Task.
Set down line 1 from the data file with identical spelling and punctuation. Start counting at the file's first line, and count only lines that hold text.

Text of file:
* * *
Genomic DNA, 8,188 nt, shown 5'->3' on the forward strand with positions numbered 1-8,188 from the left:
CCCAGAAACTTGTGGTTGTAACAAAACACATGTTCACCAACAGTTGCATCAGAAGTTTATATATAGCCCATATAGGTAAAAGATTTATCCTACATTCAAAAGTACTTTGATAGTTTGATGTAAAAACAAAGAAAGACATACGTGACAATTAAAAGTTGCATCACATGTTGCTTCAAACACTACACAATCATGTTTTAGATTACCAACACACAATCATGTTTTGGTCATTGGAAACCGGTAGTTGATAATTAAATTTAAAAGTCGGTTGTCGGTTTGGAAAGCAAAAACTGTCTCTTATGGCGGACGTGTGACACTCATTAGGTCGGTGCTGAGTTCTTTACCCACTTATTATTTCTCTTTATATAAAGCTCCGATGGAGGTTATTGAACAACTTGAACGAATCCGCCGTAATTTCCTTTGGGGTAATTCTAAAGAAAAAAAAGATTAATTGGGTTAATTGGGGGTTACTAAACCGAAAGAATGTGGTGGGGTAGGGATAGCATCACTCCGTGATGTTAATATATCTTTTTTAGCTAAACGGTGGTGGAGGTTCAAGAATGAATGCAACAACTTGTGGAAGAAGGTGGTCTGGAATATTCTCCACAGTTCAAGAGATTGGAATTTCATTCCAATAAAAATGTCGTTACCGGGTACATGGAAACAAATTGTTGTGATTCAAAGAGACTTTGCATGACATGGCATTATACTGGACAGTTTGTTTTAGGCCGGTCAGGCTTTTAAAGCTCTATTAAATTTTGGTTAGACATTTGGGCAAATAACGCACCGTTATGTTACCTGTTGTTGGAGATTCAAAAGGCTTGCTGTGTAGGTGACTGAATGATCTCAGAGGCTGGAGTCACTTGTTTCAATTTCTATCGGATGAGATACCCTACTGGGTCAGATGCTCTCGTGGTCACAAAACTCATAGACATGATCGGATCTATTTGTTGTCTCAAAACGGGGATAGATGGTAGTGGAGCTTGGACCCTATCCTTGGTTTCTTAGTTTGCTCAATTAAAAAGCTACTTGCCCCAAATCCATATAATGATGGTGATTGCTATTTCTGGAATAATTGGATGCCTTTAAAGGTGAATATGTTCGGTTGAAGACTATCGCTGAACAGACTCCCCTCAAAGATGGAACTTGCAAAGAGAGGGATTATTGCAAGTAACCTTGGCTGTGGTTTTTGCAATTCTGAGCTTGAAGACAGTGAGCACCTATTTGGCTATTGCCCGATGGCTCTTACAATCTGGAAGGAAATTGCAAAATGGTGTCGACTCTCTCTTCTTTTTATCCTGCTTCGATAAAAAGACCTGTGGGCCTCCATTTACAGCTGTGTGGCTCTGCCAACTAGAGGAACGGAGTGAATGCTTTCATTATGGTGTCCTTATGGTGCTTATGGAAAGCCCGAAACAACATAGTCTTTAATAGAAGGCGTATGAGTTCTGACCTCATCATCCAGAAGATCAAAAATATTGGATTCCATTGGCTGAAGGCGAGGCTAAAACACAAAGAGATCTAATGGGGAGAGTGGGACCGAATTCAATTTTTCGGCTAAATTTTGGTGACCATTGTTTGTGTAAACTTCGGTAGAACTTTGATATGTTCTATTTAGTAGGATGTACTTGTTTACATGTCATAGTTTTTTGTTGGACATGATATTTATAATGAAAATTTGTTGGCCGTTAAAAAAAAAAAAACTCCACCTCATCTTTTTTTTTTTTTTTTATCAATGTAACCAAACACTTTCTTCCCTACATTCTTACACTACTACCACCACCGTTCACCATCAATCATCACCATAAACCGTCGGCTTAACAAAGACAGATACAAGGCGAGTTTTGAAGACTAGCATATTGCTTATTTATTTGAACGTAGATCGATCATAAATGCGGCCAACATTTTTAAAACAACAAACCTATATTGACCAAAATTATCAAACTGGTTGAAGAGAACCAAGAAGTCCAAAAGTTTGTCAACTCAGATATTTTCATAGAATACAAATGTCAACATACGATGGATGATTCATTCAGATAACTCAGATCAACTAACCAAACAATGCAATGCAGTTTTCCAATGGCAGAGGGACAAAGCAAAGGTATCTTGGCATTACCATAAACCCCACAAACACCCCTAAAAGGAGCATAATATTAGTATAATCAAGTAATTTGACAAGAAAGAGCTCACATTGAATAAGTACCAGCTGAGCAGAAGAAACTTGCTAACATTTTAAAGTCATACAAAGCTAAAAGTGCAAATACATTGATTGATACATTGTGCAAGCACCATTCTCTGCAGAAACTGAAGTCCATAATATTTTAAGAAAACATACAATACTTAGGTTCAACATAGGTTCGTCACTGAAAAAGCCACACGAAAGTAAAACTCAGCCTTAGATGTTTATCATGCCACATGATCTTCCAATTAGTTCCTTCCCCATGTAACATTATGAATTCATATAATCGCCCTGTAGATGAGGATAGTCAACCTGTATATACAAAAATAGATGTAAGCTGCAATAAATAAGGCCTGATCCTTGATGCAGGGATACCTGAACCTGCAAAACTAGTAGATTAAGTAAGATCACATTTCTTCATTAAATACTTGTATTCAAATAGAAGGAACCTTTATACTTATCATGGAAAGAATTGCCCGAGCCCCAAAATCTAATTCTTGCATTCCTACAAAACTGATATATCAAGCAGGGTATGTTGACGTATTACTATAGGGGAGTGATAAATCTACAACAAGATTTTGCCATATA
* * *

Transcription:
Genomic DNA, 8,188 nt, shown 5'->3' on the forward strand with positions numbered 1-8,188 from the left: